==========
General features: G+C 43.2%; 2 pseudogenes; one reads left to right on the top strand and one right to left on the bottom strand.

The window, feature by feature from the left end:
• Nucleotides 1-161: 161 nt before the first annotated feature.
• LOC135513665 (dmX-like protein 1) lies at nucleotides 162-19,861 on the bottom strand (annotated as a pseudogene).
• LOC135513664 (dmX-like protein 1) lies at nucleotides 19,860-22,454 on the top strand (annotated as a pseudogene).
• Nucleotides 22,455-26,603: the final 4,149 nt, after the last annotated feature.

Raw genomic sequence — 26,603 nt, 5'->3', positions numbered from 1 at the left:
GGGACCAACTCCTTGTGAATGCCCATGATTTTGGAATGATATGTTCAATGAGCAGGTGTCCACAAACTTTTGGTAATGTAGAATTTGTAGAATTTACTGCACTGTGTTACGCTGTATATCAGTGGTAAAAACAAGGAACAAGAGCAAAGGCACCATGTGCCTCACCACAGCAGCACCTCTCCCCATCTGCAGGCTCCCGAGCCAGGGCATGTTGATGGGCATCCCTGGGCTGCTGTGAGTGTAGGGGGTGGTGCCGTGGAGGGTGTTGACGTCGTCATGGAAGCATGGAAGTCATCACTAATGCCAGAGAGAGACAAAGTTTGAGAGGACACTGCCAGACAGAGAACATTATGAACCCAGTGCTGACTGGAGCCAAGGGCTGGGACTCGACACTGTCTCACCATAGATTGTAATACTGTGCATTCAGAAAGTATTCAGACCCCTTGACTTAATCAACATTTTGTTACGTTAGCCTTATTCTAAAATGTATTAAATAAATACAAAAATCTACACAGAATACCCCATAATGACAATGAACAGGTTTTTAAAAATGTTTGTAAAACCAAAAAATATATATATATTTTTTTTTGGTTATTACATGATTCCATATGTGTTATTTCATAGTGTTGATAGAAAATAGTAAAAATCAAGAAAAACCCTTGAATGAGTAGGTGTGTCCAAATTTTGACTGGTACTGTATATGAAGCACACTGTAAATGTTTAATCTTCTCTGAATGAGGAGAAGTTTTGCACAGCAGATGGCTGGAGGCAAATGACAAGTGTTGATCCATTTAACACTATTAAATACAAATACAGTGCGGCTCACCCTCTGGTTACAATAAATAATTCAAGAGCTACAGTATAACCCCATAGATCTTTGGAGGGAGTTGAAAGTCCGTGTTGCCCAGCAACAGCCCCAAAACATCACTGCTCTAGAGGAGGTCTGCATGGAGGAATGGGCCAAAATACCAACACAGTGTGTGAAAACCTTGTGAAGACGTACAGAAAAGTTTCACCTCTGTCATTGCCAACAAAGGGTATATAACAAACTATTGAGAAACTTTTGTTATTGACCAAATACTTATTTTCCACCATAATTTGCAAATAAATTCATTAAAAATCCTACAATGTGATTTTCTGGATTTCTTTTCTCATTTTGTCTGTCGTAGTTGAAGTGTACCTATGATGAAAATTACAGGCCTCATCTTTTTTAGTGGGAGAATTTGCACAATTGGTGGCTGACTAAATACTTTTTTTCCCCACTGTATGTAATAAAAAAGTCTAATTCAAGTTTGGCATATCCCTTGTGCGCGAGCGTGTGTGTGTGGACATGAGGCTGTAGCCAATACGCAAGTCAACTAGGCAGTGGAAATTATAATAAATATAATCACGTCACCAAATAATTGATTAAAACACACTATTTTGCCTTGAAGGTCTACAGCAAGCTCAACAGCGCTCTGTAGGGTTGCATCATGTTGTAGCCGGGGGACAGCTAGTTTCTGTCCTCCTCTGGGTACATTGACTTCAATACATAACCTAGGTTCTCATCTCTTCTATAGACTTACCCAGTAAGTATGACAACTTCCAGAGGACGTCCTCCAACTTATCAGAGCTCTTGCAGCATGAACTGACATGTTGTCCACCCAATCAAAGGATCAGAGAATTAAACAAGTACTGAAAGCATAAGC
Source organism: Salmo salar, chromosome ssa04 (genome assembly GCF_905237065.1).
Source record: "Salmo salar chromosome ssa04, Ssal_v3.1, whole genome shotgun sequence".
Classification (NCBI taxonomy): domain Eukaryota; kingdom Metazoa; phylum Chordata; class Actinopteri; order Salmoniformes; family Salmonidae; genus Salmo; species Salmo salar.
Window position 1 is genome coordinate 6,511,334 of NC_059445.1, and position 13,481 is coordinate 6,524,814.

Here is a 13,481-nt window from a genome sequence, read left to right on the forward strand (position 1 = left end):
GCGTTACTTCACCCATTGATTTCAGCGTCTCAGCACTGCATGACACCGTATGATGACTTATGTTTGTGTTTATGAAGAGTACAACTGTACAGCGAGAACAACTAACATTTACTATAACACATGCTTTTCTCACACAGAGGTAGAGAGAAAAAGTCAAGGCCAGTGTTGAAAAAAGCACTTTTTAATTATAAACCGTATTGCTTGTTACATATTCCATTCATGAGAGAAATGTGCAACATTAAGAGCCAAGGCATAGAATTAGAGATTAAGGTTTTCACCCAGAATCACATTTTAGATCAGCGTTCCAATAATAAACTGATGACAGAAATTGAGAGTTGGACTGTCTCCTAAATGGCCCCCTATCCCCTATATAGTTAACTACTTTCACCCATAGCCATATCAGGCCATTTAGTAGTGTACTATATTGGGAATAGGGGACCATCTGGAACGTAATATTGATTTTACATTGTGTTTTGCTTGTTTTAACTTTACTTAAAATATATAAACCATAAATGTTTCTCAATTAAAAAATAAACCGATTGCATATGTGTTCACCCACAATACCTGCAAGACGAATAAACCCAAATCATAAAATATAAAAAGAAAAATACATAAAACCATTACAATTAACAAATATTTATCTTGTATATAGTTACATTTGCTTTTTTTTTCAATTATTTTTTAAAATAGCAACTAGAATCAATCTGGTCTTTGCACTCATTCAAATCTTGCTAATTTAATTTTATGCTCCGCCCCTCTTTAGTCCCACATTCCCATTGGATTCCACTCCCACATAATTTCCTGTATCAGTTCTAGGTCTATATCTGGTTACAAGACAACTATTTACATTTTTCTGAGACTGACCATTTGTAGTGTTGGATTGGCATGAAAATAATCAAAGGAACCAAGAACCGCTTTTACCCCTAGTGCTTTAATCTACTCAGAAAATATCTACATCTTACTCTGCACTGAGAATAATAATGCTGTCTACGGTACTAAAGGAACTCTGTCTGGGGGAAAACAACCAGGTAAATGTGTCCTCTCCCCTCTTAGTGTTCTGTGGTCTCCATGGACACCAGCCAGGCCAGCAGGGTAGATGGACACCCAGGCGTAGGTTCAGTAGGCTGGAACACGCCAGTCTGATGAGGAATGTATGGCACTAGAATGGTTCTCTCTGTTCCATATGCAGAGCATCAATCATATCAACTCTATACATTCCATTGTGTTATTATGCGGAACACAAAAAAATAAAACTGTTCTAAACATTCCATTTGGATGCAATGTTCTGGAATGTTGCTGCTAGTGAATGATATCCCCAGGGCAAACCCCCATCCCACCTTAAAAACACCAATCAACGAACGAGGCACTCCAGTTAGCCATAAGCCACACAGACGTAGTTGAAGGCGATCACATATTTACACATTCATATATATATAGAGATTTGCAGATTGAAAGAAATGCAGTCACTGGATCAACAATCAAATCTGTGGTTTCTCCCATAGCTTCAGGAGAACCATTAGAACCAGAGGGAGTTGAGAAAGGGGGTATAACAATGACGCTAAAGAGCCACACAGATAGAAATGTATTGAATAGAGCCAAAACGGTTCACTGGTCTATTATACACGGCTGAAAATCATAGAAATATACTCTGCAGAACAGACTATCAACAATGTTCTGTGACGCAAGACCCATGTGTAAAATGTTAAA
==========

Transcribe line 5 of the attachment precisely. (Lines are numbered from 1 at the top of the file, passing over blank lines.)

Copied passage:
• LOC135513664 (dmX-like protein 1) lies at nucleotides 19,860-22,454 on the top strand (annotated as a pseudogene).